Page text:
The Valley of Silent Men

Coming Out
Coming Out

The first one. The first second line of the 2015 – 2016 season.

It happens to fall in the middle of my two weeks of Hurricane Karina stories. That’s fine. It’s about a neighborhood that was flooded by the storm. It’s about the people who live there. It’s about their celebration. It’s also about a social aid and pleasure club that is celebrating their 30th anniversary. The Valley of Silent Men Social Aid and Pleasure Club.

I’m going to leave the storm out of this post. Or, at least my memories of it. For today.

Today is about the second line.

Hold on.

Forgive me. I  want to say one thing about the storm and how it relates to second lines. Pre-storm, I’m not exactly sure that those who weren’t directly involved with them even knew they existed. They were certainly hard enough to find for those not in the know. Immediately post storm, there was danger of having them come to an end forever. The social clubs and musicians were scattered around the country. Their neighborhoods were devastated. They didn’t have homes to come back to. But, they did return very early on in the recovery. They had to. They are like me and photography. I can’t not take pictures. They can’t not walk. I wrote about that in an earlier post. Today, ten years later, they are big powerful events. They get plenty of pre-second line publicity.

I don’t normally do this, but I’ll give you a little preview of Tuesday’s post. It’ll be about recovery. It’ll be about what’s been done. And, just how long we have to go. I’ve been discussing this a little bit in my past few posts, but with all of the Sunday “special” stories about New Orleans recovery, a huge amount of controversy has been generated. It doesn’t help that the mayor has been blowing his horn about our “big” recovery story. Well, it ain’t so. We have a long, long way to go. The same people who normally get left behind are still being left behind.

I could go on and on and on and on. That’s enough for today.

The pictures.

  1. Coming out of the front door. This is how a parade starts. I’ve been intentionally framing a little looser. I want to show you how the main subject relates to the scene.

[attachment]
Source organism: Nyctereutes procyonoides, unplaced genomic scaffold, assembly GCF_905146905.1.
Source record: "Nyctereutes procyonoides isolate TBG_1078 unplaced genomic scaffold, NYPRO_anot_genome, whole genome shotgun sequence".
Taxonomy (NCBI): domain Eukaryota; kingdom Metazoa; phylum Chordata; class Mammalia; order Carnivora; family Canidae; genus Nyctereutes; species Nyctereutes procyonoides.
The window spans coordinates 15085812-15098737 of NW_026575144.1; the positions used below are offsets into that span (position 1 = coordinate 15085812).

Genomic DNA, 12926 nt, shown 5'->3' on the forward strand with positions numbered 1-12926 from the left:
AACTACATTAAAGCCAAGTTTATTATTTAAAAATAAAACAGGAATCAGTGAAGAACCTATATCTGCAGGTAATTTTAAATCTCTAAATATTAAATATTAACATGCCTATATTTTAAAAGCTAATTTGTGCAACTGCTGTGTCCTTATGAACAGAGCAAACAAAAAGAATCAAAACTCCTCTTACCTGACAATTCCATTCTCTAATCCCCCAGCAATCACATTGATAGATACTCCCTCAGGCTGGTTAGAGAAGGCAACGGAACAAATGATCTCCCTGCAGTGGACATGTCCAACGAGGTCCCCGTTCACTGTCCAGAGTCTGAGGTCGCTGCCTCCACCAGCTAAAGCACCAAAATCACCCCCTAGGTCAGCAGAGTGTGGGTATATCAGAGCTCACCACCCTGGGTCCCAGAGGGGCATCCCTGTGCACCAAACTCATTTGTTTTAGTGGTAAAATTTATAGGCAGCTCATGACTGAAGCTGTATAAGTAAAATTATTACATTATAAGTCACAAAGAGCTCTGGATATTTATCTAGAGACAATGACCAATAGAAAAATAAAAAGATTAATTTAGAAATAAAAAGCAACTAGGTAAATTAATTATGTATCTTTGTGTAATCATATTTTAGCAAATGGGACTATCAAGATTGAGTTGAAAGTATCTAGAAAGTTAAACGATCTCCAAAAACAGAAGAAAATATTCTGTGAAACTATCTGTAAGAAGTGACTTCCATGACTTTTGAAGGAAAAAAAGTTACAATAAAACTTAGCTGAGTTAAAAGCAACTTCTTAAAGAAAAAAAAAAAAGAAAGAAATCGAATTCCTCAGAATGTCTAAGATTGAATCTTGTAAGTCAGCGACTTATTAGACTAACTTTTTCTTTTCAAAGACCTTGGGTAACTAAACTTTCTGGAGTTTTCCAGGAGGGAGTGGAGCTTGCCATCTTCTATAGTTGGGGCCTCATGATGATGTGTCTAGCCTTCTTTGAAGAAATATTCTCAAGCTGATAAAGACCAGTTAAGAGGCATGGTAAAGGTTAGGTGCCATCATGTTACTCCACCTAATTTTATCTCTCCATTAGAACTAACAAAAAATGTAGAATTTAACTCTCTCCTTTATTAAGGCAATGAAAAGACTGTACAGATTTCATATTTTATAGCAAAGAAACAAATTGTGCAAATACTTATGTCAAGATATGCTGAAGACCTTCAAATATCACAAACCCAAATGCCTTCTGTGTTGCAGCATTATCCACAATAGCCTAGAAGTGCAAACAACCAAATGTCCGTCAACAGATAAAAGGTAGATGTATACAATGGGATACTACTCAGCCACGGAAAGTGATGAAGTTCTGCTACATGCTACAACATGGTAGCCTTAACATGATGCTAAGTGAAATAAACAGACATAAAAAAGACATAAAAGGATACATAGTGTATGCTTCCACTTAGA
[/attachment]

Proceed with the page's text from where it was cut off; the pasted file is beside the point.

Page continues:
2. This is luck. I focused where I thought the trumpet player was going and he sort of pulled back. I like pictures in which a tiny detail becomes the main subject. When people talk about “fine art photography,” this is an example of it within the broader scope of my work.
  3. This is Tyrone. He is honoring the latest ancestors of The Valley of Silent Men Social Aid and Pleasure Club. They passed in the last year. May they rest in peace.
  4. This little princess was about the fourth person out go the door.
  5. The second line passes through the neighborhood. That guy pulling that giant cooler is selling cold drinks. We all needed them. The parade started as planned, but late in the day. 3pm. My car’s thermometer said it was 97 F. Still we came out. We had to.
A Trumpet Player's Hands
A Trumpet Player’s Hands
Honoring the ancestors who passed last year.
Honoring the ancestors who passed last year.
Little princess
Little princess
Passing through the neighborhood.
Passing through the neighborhood.


    1. Thank you. I think you mean WWOZ. We listen to them online when we travel or on the radio when we are home. Thanks for the link. But, most of us who live in New Orleans and have worked our way through the last ten years really want nothing to do with the deluge of media from everyplace who know nothing of our city. I know that the BBC means well. I know that the rest of them do too. But, for us enough is enough. They keep trying to make our story their story. Peace, Ray.


      Liked by 1 person

  1. Thank you, Michelle. This picture is mostly a combination of experience and luck. I generally photograph fast moving things on manual. My hand-eye coordination is still faster than most cameras’ autofocus module. That’s because I cheat. 🙂 I focus on where my experience tells me the subject is going to be. I was really after a bit of the trumpet player’s face. That’s where the luck came in. He didn’t in quite move the way that I expected. That later afternoon light helped a lot too.


    1. I believe you make your own luck 😉
      I love that you focus on where experience tells you to. This is the piece I keep working on and am getting better with. I photographed the high school football scrimmage last week and got lucky simply because I understand the game and knew where I could get the best action and expressions. That said, I could sure use a dose of your hand-eye coordination!


      1. Sort of. It’s just being there, or what a friend calls photographer’s luck. Well, I played football and baseball as a teenager, which probably means I have some hand eye skills… I was going to use a baseball example. The best hitters can’t really see where the ball is going, they swing at where they think it is going to be. Like anything, that just takes a lot of practice.

        Liked by 1 person

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